Bomaderry Veterinary Hospital

02 4421 3133

Intestinal Parasites

There are two main internal parasites that may affect our pet dogs and cats, intestinal worms and heartworms.  

Intestinal Worms

Worming is one of the first health care issues pet owners need to address as pups and kittens are the most susceptible. As their name suggests, intestinal worms are parasites that live inside your pet’s intestines. These worms range in size from small to surprisingly large (up to 18cm in length). Regardless of their size however, they all have negative, and potentially deadly effects.

Most species of animal, as well as humans, can be infected with intestinal worms including dogs, cats, rabbits, horses, fish, birds and reptiles.

Common intestinal worms in Australian pets are Roundworms, Tapeworms, Whipworm and Hookworm. 

If your pet has a large number of worms it may affect it's body condition and weight. In some cases it can cause vomiting, diarrhoea and even anaemia (a low red blood cell level). Occasionally, heavy intestinal worm burdens can cause death.

It is important to maintain a routine worming treatment for your pets, to reduce the incidence of infection and to reduce environmental contamination. 

There are many worming treatments available. These can be purchased as tablets, spot-ons, or pastes. Re-infection can be a common problem, particularly if the pet is left in contact with a contaminated environment.

Another very important reason to worm your pets is to protect your family; as children in particular can become infected with certain dog and cat worms.

Heartworm

Heartworm, or Dirofilaria immitis, is a parasite that is spread by mosquitoes, so you pet does not even need to be in contact with other pets to become infected!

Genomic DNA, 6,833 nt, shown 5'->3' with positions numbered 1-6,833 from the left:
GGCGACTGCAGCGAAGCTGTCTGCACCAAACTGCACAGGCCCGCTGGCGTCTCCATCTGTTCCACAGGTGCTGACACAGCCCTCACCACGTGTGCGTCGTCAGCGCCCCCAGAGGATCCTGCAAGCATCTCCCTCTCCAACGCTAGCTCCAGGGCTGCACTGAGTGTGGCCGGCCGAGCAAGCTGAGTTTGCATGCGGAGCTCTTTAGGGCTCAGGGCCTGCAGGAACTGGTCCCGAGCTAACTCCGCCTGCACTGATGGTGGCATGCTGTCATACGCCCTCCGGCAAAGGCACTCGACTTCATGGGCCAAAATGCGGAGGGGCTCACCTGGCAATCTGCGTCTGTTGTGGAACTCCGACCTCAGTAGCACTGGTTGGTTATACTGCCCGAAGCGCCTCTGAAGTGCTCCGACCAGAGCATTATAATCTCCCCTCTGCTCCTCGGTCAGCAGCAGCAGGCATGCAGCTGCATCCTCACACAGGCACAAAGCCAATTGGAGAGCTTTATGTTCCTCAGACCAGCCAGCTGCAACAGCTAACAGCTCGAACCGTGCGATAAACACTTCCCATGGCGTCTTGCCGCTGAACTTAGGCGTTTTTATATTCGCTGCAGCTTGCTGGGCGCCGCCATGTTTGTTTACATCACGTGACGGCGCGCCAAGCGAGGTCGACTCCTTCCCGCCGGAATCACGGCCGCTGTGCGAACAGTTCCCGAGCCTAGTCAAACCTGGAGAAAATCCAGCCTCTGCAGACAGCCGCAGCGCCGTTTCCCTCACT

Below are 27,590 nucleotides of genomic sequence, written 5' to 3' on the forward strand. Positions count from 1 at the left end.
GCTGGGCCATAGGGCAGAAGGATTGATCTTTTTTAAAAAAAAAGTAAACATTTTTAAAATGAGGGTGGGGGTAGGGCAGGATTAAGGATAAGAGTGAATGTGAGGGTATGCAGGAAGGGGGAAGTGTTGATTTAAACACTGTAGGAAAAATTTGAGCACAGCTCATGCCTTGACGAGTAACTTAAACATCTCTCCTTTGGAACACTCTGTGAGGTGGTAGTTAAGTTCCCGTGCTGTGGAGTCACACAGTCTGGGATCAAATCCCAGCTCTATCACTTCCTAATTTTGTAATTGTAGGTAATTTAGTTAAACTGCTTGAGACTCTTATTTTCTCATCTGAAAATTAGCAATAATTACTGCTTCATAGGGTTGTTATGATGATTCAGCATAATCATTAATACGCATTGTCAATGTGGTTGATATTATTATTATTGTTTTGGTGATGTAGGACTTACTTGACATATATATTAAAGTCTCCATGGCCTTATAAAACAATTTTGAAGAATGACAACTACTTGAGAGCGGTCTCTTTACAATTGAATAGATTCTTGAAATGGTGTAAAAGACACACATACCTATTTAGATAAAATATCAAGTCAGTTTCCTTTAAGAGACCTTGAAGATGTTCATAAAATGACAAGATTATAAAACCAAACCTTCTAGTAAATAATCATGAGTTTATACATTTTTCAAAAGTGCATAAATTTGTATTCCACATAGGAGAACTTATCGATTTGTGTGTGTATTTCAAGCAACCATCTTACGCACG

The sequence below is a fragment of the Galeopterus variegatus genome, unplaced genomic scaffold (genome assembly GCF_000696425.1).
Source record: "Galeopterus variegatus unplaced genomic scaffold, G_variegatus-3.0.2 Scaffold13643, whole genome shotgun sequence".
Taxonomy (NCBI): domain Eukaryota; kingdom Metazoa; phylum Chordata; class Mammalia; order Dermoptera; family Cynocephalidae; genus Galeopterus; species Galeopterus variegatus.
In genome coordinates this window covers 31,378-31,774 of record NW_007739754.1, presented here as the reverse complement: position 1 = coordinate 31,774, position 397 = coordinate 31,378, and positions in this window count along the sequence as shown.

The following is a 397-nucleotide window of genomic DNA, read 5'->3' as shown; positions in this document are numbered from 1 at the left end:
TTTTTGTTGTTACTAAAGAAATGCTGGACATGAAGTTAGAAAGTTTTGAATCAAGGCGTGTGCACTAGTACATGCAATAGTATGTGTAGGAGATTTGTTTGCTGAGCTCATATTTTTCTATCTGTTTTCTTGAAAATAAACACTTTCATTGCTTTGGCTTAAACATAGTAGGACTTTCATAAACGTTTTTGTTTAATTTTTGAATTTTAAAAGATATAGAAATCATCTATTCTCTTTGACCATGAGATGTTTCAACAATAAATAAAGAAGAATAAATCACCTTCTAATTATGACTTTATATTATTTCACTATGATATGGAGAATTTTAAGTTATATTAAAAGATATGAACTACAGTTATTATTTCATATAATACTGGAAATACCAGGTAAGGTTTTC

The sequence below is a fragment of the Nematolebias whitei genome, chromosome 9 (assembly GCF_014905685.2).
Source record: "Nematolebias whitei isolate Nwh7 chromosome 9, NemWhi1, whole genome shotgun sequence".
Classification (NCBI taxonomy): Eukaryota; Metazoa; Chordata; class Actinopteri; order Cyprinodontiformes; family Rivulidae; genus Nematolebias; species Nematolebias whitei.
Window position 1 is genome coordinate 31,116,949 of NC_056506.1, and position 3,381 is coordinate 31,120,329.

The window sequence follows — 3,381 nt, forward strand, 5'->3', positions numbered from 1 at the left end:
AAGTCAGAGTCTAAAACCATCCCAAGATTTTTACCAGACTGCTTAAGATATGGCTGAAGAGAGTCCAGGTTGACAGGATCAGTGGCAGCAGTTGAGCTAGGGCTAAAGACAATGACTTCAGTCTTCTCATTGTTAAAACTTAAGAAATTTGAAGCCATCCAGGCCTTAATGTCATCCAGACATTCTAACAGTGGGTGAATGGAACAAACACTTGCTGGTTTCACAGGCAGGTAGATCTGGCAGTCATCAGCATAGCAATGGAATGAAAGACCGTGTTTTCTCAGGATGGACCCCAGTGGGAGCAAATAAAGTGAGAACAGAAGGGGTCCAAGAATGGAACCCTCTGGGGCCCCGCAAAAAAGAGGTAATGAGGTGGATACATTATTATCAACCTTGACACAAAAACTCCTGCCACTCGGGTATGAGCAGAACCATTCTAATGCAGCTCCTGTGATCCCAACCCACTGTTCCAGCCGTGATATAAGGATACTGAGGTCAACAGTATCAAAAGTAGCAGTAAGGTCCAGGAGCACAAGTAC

Heartworm has a complicated life cycle.  Infected dogs have microfilaria, an immature form of heartworm, circulating in their bloodstream.  Microfilariae are sucked up by mosquitoes when feeding on the blood of infected dogs. The immature parasite develops into a heartworm larva inside the mosquito, then a single bite from a carrier mosquito can infect your pet (dog or cat). As the worms mature in the heart they can cause a physical blockage as well as thickening of the heart and associated blood vessels.  In the earlystages of infection there may be no visible signs, however, infection may eventually lead to signs of heart failure (reluctance to exercise, lethargy, coughing) and even death. Heartworm is present throughout most of Australia (except Tasmania and arid areas).

Thankfully, heartworm is very easy to prevent and should form part of your pet health care routine. We have very effective preventative treatment options available including tablets, chews, spot-on's and even an annual injection for dogs administered by one of our vets. If your pet has not been on heartworm prevention we strongly recommend a heartworm test prior to starting a prevention program, followed by a repeat test 6 months after commencing.